In Western Australia we have a Cat Act (2011) and Cat Regulations (2012), but neither the Act nor the Regulations indicate how to deal with feral cats, particularly those outside of built up areas. The Act indicates that an ‘authorised’ person may seize any cat that the authorised person believes, or suspects, on reasonable grounds is the subject of an offence against this Act, but the authorised person is to ensure the seized cat is taken to its owner or impounded in a cat management facility. It seems as if this Act and Regulations focus on domestic and stray cats in urban areas, and not feral cats that are killing wildlife outside the built up area.

Government agencies and others use 1080 (sodium monofluoroacetate) in the management of non-native, and mostly feral pest species (e.g. foxes, cats, pigs and wild dogs). 1080 is a metabolic poison that is extremely toxic to air-breathing organisms that do not have immunity. Sodium monofluoroacetate occurs naturally in about 40 native plant species in Australia, primarily of the genera, Gastralobium, which grow in Western Australia. 1080 blocks the body’s muscle and organs ability to absorb energy from its food and they die from respiratory or heart failure. The death is not a nice thing to observe. Pindone is an anticoagulant that is used in rabbit control. Again the death is likely to be unpleasant. Are these poisons a humane way of dying? Images of shot foxes, cats, wild dogs and kangaroos are distasteful to some people, but a well placed shot is likely to be a very quick and humane method of ending an animal’s life.

The Threatened Species Commissioner has developed a Threatened Species Strategy with a primary focus on reducing the number of feral cats. It is proposed that 2 million cats will be culled over a period of five years. To date, probably the most humane way in which we can euthanase feral cats is by shooting them, but it is an impossible task to shoot 2 million cats in five years.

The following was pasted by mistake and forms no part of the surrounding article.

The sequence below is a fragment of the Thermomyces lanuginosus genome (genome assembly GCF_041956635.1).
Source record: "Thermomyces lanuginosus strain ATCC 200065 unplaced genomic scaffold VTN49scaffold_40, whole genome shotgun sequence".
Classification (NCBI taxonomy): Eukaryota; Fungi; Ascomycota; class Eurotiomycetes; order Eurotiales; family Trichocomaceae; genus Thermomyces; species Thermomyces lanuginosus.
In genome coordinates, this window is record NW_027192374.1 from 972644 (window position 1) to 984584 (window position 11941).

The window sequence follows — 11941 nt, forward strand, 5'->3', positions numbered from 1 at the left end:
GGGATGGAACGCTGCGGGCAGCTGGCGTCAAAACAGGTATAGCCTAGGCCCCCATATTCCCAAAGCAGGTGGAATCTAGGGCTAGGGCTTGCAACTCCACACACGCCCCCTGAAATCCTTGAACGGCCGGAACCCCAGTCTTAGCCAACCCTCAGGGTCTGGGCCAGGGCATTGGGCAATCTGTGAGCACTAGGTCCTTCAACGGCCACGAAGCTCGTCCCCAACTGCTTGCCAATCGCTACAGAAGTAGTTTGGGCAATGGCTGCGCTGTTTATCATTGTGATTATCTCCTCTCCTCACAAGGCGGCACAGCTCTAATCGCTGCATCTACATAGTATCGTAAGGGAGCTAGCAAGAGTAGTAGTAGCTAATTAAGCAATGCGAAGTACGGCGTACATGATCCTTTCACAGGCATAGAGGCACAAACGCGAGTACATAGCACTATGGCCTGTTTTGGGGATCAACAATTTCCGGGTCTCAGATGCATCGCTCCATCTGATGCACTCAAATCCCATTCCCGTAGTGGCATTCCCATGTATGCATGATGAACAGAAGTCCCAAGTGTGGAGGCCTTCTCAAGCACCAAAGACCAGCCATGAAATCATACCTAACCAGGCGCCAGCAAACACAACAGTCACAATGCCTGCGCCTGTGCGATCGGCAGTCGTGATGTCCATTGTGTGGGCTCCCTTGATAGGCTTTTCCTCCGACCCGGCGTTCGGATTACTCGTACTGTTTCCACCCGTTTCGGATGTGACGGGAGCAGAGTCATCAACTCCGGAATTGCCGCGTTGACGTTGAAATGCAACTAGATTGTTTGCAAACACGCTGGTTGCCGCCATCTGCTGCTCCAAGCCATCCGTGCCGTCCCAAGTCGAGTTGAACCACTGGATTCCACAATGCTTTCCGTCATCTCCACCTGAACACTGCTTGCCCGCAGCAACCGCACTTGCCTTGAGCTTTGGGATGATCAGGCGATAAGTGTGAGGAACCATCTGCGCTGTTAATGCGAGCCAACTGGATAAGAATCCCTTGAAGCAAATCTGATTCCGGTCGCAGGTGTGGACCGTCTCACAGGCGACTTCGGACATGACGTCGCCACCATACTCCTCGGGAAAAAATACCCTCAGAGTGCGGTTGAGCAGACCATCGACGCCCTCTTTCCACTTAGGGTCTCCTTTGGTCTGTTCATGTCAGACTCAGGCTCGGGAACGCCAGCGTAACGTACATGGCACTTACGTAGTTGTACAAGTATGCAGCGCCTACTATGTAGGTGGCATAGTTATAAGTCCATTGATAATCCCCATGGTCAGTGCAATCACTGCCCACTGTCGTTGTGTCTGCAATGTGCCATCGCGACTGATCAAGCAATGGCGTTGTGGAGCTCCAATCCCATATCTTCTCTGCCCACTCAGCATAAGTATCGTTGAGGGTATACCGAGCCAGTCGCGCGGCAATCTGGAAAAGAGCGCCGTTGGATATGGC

The role of the media

Journalists’ are always looking for a good story, and for some, if they can construct conflict and this will play out in the media, then facts and rationale behind what is being done is lost or ignored. See for example – WA Today 2016  with the opening sentence ‘A war is brewing between animal activists and golfers over a massive population of kangaroos …’. The media almost certainly elevated peoples’ emotions and rational sensible discussion was difficult.

It is accepted that many of us feel uncomfortable about talking about these issues, given there is no easy and readily available solution.


Braysher, M. L., and O. Arman. 2014. Managing Feral Horses in Namadgi National Park, Australia: A Sensitive Operation in 26th Vertebrate Prest Conference. University of California Davis.



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One Response to “Pest management can be an emotive issue”

  1. Bethany Challen on May 16th, 2018 11:05 am

    Ain’t that the truth Scott! It is indeed difficult to have a sensible discussion on these issues when peoples emotions run high! But as environmental scientists I feel we have a duty to educate and hopefully reduce the hysteria around this sensitive topic.